While there has been a lot of talk recently about the US Senate’s refusal to pass a budget during the past three years, Ohio lawmakers took a second look at its budget. Typically, the state legislature passes a budget every two years, a plan that outlines the state’s spending during that time. Last year this was accomplished in House Bill 153. Now, in what has been called the Mid-Biennium Review, or MBR, the Ohio House and Senate have been taking another look at how our state spends money and will make further cost-saving changes.

Although this is unusual—to my knowledge this is the only time it has ever been done—I agree with its intentions. When dealing with taxpayer dollars, elected officials should never hesitate to look at ways to reduce costs and increase efficiency. That is precisely what the MBR is intended to do.

Because the bill presented to the House by the governor was so large—greater than 2,800 pages—it was rightfully broken up into 10 smaller bills, each assigned to relevant committees. If we are going to take the time to review a previously passed piece of legislation, it makes sense to give every component of the review ample consideration and attention. That way, bills that were not controversial and that had bipartisan support from the outset could be passed, while other, more divisive parts could receive additional consideration.

In June, the House passed HB 487, the central component of the MBR. Among other things, the bill is targeted towards streamlining government operations and to prioritize state spending. Although it is unprecedented to review every line-item in the budget in a non-budget year, it should be encouraging to see leadership in Columbus that is continually dedicated to making the most out of every taxpayer dime.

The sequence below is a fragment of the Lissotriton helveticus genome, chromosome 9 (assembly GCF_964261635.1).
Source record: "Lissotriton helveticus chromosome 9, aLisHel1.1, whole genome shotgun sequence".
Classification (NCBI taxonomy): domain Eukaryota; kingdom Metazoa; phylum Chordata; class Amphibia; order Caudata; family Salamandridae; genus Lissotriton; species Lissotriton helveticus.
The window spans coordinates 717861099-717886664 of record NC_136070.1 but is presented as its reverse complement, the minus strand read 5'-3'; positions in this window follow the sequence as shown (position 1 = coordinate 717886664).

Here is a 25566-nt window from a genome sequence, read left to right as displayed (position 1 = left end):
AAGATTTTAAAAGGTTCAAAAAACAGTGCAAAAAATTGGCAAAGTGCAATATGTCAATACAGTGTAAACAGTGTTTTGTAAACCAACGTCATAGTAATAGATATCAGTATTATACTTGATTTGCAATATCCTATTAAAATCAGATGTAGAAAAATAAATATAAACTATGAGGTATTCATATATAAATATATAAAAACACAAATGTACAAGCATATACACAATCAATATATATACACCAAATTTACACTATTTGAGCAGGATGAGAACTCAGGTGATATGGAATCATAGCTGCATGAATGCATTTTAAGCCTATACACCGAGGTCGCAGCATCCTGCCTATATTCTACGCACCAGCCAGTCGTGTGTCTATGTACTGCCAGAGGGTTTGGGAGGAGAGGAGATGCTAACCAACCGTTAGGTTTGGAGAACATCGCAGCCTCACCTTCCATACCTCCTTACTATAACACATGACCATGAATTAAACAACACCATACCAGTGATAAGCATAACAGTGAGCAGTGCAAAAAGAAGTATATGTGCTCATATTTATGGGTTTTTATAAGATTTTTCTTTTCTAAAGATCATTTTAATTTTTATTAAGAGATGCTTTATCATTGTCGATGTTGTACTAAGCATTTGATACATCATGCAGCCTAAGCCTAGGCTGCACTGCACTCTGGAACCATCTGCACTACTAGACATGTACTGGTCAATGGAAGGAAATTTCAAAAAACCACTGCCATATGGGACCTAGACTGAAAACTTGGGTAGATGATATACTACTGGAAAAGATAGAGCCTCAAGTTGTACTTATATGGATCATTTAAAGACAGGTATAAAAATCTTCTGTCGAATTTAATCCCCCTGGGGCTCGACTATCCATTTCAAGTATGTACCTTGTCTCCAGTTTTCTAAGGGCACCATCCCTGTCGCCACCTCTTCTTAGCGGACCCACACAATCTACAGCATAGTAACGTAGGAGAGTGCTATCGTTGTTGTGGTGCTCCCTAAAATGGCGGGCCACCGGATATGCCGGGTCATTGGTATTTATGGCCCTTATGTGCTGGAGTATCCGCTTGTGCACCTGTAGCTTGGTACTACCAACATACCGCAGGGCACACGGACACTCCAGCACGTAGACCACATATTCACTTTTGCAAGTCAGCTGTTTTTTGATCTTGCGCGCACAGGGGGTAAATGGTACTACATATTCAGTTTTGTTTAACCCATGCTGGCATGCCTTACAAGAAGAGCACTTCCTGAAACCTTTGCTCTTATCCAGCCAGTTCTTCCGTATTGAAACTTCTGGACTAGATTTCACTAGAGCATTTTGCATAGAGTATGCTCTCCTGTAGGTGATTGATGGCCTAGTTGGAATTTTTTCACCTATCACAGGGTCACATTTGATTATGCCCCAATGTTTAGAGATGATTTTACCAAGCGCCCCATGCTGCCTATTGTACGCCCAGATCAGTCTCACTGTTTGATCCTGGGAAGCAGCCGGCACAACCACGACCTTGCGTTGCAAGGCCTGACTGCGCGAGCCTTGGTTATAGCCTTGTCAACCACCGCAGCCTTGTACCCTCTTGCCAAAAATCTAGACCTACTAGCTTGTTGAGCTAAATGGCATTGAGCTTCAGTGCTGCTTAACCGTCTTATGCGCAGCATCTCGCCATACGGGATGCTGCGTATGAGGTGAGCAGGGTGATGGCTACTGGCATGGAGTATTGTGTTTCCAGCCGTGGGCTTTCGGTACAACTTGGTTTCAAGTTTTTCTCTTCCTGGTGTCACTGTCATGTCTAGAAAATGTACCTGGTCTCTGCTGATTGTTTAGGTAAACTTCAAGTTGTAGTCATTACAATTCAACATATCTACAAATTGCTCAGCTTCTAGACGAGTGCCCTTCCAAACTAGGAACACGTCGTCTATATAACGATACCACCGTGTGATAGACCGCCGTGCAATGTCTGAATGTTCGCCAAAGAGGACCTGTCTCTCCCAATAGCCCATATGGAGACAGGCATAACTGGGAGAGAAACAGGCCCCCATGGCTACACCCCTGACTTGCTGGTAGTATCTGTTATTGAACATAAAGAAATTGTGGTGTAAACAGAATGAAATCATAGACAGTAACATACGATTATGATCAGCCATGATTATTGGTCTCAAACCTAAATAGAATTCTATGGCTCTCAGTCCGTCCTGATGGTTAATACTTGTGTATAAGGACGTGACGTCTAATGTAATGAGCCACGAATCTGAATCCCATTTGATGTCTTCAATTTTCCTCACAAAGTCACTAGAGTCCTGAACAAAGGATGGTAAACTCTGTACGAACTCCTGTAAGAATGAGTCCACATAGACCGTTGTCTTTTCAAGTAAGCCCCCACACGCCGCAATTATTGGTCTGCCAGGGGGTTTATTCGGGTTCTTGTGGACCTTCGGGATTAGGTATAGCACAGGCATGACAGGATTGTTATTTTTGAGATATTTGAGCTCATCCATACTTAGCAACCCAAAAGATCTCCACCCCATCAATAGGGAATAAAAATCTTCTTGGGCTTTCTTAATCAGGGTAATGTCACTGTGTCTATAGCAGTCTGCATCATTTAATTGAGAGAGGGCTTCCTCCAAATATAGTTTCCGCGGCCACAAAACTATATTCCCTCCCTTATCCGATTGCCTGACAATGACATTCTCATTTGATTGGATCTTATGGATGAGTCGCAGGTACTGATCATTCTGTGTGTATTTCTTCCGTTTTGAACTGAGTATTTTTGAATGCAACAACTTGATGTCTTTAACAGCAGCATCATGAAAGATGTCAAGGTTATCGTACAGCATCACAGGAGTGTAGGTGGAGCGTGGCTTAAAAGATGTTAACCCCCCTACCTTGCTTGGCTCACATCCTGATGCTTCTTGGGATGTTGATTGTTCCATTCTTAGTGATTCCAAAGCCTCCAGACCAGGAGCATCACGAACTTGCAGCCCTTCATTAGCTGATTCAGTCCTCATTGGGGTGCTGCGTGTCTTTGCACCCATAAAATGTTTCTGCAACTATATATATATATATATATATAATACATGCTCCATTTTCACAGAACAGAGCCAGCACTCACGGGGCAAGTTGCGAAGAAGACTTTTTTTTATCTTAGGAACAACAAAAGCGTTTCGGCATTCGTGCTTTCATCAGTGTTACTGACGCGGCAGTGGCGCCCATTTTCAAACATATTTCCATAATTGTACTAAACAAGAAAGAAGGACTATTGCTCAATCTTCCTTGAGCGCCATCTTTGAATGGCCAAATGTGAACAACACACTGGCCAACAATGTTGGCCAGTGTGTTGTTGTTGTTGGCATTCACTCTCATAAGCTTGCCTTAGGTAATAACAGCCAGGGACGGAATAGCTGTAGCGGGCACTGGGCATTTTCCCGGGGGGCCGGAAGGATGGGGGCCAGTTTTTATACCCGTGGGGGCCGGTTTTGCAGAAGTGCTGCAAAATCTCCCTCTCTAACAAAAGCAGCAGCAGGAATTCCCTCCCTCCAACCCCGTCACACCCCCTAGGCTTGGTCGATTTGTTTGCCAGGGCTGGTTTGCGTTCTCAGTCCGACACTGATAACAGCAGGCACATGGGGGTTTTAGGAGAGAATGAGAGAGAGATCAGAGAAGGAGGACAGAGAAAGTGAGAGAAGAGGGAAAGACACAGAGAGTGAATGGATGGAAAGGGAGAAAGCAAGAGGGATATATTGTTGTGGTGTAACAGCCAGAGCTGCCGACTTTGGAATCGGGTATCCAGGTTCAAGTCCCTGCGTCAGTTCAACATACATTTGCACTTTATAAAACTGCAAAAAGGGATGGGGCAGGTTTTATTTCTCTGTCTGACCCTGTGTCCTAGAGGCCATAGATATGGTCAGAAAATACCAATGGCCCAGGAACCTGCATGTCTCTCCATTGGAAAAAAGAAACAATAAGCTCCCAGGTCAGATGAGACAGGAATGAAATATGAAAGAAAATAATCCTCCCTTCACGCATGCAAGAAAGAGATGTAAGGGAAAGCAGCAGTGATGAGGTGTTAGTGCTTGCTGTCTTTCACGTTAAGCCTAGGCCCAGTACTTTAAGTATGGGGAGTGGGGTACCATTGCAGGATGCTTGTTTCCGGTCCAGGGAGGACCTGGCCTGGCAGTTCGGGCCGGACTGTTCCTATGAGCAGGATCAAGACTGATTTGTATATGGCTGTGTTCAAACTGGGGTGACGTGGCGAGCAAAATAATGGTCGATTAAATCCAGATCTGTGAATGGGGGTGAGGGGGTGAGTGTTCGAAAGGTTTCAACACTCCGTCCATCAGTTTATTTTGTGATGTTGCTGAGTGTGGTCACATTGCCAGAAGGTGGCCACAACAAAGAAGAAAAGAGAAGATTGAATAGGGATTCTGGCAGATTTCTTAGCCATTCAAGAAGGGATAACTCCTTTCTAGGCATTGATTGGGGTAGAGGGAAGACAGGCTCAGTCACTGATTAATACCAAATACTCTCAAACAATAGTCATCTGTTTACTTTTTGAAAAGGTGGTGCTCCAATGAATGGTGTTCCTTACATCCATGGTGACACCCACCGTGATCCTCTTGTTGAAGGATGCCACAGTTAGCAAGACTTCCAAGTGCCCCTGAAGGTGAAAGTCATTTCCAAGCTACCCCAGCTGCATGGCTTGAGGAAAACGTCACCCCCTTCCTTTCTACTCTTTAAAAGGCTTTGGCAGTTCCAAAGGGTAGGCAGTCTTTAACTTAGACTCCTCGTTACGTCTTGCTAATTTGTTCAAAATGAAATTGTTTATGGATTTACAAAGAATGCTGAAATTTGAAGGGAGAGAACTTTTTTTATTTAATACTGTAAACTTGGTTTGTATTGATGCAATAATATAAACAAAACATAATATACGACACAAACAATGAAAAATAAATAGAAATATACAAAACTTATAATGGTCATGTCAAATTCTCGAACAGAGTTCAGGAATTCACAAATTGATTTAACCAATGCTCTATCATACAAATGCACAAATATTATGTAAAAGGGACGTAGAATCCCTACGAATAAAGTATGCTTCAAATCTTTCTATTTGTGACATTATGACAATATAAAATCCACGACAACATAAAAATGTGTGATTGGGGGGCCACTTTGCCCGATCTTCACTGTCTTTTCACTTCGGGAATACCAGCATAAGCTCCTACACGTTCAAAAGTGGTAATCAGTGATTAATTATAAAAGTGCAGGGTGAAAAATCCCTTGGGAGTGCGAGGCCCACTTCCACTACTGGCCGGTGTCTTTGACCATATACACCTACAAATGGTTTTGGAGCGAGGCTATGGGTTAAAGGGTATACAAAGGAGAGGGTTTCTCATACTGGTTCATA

Through the process of passing HB 487, we were able to consolidate or re-purpose more than 135 appropriation line-items, resulting in $13 million in savings over this two-year budget cycle. Simply taking another look at the budget gave us the ability to see things that may have either not seemed possible or were simply not noticed during the last go-around. It was sort of like reading a book or watching a movie for the second time—you pick up on things that you did not see the first time.

Other bills on the MBR agenda that were passed dealt with topics like taxes, land conveyances and financial institutions—all part of the effort to increase government efficiency and make it more accountable to taxpayers. But the mission in all of those bills was essentially the same: to go through the bills with a fine-toothed comb to ensure that no tax money is being wasted.


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